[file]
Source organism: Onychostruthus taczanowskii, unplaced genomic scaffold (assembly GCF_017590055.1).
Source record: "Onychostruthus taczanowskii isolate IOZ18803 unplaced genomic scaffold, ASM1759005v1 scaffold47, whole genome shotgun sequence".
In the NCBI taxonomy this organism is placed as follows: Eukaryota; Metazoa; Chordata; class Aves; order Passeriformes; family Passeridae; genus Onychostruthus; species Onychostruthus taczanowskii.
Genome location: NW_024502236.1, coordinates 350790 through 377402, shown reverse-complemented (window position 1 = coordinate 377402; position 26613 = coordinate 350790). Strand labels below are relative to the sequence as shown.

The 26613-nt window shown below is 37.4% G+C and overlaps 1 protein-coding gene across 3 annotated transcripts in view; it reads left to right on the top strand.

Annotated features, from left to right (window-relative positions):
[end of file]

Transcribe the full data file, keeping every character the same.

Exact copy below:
Source organism: Onychostruthus taczanowskii, unplaced genomic scaffold (assembly GCF_017590055.1).
Source record: "Onychostruthus taczanowskii isolate IOZ18803 unplaced genomic scaffold, ASM1759005v1 scaffold47, whole genome shotgun sequence".
In the NCBI taxonomy this organism is placed as follows: Eukaryota; Metazoa; Chordata; class Aves; order Passeriformes; family Passeridae; genus Onychostruthus; species Onychostruthus taczanowskii.
Genome location: NW_024502236.1, coordinates 350790 through 377402, shown reverse-complemented (window position 1 = coordinate 377402; position 26613 = coordinate 350790). Strand labels below are relative to the sequence as shown.

The 26613-nt window shown below is 37.4% G+C and overlaps 1 protein-coding gene across 3 annotated transcripts in view; it reads left to right on the top strand.

Annotated features, from left to right (window-relative positions):